Kiss under the Mistletoe

In his famous work Naturalis Historia Pliny the Elder pays tribute to Gallic druids, even though he was a Roman through and through, and as such a natural enemy of the Celts. These barbarians, uncouth, rough savages – as labelled by the Romans – had special powers and knowledge which were passed from generation to generation. In a comic book series about Asterix the Gallic Celt, brought to life by its creators Rene Goscinny and Albert Uderzo, the famous druid Getafix is seen either meandering around the woods picking plants or protecting the magic potion whose recipe the greedy Romans could not succeed to obtain. The Celts did not leave behind any written traces about their culture; paradoxically, we can learn all about them from historical records kept by the Romans who tried their best to tarnish Celts’ reputation.

A good portion of our genes in the Balkans is Celtic. Before the Romans reached the Balkans, the Celts had lived here for millennia. Belgrade’s modern-day suburb of Karaburma used to be populated by the Celts; the location where the current farmers’ market stands used to be a large necropolis. The Celts used to roam the banks of the Danube, they adored tall trees, the oak in particular, a tree that also occupies the central position in Slav mythology. And it was in the tall strong trees where they used to find the key ingredient for the preparation of their “magic potion” – mistletoe.

It is precisely because of mistletoe that Pliny the Elder paid tribute to them. The Celts did not view it as an unimportant parasitic plant – as it appears to be on first glance – but a plant that has great powers. Mistletoe was the basis of their myths, legends and rituals – and what is most important – of their medicine. How powerful the druids were is best illustrated by the fact that the Romans understood that they first had to get rid of the druids if they wanted to subjugate the Celts. In the first century AD, the Roman Emperor Tiberius launched a massive campaign to execute the druids in Gall, but the later Roman Emperor Claudius brought in a law to ban those executions. Those Celts who adopted Christianity interwove its belief system with their pagan beliefs and continued passing their legends from generation to generation.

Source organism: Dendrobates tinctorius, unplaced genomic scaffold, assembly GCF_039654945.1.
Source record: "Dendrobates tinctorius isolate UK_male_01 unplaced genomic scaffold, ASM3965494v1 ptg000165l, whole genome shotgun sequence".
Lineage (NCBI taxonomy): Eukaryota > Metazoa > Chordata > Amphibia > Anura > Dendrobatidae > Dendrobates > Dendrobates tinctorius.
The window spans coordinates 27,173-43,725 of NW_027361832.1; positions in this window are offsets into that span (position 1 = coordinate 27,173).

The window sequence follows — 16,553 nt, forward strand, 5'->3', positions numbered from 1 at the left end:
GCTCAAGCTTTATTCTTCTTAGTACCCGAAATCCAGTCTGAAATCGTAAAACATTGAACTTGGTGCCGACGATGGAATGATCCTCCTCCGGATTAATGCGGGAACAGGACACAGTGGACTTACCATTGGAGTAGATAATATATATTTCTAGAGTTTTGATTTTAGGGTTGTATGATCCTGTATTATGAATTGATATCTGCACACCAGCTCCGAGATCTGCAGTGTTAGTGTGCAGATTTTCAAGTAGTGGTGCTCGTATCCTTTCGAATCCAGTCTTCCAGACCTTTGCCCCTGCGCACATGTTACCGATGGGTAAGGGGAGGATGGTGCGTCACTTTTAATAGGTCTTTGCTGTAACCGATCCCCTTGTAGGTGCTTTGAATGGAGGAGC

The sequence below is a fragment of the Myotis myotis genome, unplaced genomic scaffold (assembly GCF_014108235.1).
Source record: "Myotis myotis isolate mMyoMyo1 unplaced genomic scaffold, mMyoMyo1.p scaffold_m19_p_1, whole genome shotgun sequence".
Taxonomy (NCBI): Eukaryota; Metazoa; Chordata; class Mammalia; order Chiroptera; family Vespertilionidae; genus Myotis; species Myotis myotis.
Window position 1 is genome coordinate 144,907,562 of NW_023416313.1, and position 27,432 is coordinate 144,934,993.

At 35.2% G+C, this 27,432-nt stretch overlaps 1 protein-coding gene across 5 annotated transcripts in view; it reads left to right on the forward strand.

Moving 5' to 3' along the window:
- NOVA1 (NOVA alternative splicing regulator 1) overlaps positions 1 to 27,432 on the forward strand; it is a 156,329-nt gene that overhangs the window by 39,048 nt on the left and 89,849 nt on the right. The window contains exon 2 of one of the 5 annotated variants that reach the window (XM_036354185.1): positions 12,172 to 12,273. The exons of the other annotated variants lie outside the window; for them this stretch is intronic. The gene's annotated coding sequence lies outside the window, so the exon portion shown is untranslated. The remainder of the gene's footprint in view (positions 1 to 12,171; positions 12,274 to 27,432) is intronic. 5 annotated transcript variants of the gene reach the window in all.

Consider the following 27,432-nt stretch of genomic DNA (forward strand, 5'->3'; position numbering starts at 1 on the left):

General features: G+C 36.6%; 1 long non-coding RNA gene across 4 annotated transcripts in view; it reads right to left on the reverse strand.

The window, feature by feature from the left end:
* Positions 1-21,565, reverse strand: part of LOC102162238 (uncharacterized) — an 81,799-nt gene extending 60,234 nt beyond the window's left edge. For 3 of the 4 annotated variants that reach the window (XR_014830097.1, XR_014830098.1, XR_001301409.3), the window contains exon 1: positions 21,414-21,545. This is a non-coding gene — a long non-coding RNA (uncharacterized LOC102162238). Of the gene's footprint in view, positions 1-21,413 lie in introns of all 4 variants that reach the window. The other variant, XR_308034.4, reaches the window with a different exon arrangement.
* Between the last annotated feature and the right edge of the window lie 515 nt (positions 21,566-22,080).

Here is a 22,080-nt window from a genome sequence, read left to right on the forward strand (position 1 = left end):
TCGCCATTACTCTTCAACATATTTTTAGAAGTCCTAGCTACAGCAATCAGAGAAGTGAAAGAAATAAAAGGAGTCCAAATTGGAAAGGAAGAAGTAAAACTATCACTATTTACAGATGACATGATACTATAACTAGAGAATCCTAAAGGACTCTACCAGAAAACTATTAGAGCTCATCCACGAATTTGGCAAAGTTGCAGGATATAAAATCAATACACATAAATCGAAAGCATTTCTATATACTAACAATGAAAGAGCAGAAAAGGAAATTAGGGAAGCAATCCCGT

Why is mistletoe so special? And what is it that the druids understood in those ancient times when there was no chemical research, no labs or microscopes?

First of all, it was the way it reproduces – a bird needs to eat its ripe berry; after eating the white flesh of the berry, the bird has to wipe its beak on twigs and branches, leaving behind the seed. Once the sticky content is dried and hardened, the firmly attached seeds germinate, stealing nutrients and water from their host. The ancient Celts believed that the mistletoe, apart from the nutrients, also takes over the spirit of the tree, and thus remains green even in wintertime, when most of the vegetation is dormant.

Mistletoe’s modus vivendi – its ability to draw energy from its host – can be regarded in a new light when we learn that this exceptional plant has the power to destroy tumour cells. This fact has been recognised by modern medicine, and some hospitals use mistletoe to treat tumours as it has been scientifically proven that it prevents the growth of blood vessels of malign tissues. One has to be mindful of the fact that mistletoe berries are very poisonous and therefore this plant can be used only if professionally processed.

In addition to suppressing malignant cells, mistletoe has the power:

  • to regulate blood pressure and prevent arrhythmia
  • to prevent dizziness and cramps
  • to regulates hormones
  • to improve metabolism
  • to prevent diabetes
  • to accelerates the work of the lymphatic system
  • to eliminate hot flashes and irritability
  • to have a beneficial effect on the glands with internal secretion

Irritability, palpitations, mood swings, insomnia, hot flashes – these are the symptoms that every woman entering a menopause can recognise. As the druids used to have their magic potion in the times long past, Herba Svet nowadays has its own magic potion – Femisan B. Mistletoe is one of five plants that are ingredients in this precious food supplement.